Women in science

According to UNESCO science report, today only 29% of researchers are women and only 3% of Scientific Nobel Prizes have been awarded to women.

While men and women are equally represented in the undergraduate courses in science, technology, engineering and mathematics (STEM fields), the number of women in science and academia drops with each increasing level of qualification. Diverse workplaces have been shown to be more productive, more innovative and more creative because people with different background address problems in different ways, ask different questions, and come up with different hypotheses and strategies to solve problems. This is one of the reason why the scarce representation of women in academia has serious consequences on the research system.

One way to address this systematic under-representation of women towards the top of the academic career path (“leaky pipeline”) is to provide role models, women and men, to the students and scientific community. A beautiful initiative in this area is a comic book called “Of course!” (https://www.wavestoweather.de/equal_opportunity/activities/comic-book/index.html) has been designed, produced, printed and distributed in November 2020 by LMU Munich. My story is featured among other eight illustrated interviews of researchers who experienced gender biases and imbalance at home, during their education, and at their work place. The aim is to inspire and encourage young women by showing examples of how by making positive changes can lead to a happy and fulfilled life as a scientist.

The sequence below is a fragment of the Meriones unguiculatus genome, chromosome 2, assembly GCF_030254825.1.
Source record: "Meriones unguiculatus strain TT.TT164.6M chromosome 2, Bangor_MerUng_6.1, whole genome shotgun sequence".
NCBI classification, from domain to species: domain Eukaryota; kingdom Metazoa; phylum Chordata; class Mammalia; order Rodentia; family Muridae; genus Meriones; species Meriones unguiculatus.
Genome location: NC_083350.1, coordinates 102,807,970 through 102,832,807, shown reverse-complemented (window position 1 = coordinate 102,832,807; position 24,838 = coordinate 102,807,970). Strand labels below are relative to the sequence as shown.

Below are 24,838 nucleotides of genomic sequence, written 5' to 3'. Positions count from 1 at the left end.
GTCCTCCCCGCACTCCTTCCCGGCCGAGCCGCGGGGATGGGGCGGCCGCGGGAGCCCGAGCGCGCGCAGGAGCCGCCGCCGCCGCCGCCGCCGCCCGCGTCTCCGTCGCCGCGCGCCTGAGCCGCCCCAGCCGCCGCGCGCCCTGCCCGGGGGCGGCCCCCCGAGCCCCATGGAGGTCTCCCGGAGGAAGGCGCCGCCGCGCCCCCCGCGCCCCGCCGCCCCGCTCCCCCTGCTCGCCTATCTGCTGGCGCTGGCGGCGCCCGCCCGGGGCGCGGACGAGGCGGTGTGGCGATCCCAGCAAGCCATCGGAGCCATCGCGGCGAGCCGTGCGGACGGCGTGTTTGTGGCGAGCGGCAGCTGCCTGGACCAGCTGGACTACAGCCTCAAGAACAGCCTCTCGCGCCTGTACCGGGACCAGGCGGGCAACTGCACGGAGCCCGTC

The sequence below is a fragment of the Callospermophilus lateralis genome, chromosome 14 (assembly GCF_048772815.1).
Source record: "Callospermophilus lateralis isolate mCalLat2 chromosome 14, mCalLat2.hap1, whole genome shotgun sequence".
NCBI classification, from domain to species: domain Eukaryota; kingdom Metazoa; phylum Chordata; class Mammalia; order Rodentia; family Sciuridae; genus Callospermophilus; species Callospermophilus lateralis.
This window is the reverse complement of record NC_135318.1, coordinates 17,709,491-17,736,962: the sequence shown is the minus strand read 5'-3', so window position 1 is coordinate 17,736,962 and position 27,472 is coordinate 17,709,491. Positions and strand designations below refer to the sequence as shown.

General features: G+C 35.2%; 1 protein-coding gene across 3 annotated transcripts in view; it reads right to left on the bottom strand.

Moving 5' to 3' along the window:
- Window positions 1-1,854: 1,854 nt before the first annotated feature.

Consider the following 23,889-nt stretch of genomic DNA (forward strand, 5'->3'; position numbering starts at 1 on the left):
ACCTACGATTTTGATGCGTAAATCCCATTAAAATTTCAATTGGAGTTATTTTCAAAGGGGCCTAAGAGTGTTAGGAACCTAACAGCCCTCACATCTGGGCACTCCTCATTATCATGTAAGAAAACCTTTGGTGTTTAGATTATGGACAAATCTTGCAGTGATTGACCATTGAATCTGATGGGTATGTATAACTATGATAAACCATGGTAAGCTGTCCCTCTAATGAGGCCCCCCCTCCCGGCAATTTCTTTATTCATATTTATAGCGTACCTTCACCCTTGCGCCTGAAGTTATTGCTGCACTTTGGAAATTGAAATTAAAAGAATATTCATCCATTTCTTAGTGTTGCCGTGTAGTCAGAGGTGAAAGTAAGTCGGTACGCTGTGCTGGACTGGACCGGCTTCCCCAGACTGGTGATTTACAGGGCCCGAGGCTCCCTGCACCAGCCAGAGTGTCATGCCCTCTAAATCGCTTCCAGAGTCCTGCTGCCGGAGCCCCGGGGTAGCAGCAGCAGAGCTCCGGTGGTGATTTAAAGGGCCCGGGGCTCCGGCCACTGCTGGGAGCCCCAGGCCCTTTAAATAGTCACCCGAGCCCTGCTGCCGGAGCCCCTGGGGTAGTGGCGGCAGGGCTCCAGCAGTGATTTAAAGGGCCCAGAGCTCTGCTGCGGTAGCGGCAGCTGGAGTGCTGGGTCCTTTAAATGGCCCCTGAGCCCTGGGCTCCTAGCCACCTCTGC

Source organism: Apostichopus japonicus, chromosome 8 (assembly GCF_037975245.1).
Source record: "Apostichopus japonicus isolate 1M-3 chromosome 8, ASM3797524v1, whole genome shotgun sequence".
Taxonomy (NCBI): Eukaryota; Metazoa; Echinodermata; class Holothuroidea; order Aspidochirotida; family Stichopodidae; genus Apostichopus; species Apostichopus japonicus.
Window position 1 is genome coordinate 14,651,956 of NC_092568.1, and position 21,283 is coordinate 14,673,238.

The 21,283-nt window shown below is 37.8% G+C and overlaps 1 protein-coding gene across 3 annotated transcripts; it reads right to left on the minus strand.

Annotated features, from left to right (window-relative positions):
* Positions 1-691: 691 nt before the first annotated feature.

Here is my story illustrated by the graphic designer and cartoonist Dominik Wendland.

I have been interviewed by the journalist Benedetta Moro for a paper in the Italian newspaper “Il Piccolo” on 26 January 2021. The article talks about my involvement in the project “Of course!” as an inspiring female role model. The challenges I faced, Benedetta wrote, are widespread among women in the academic world and although the path is sometimes very hard, having the encouragement to other women (but men too) can be fundamental. The article goes on saying that in Germany, equal opportunities are taken very seriously with the hope to increase the number of women in leading positions in academia, and there are several projects and funds dedicated to this. In particular, the comic book project aims to encourage young female students that would like to start a career in science. Although choosing this career can be tough, and there are obstacles to overcome, it is a gratifying job. It is also mentioned that I won the Max-Grunebaum prize for the best doctoral thesis at the BTU Cottbus-Senftenberg university and that I was shortlisted for the Bertha Benz prize.

The article triggered a great interest and can be read (in Italian):

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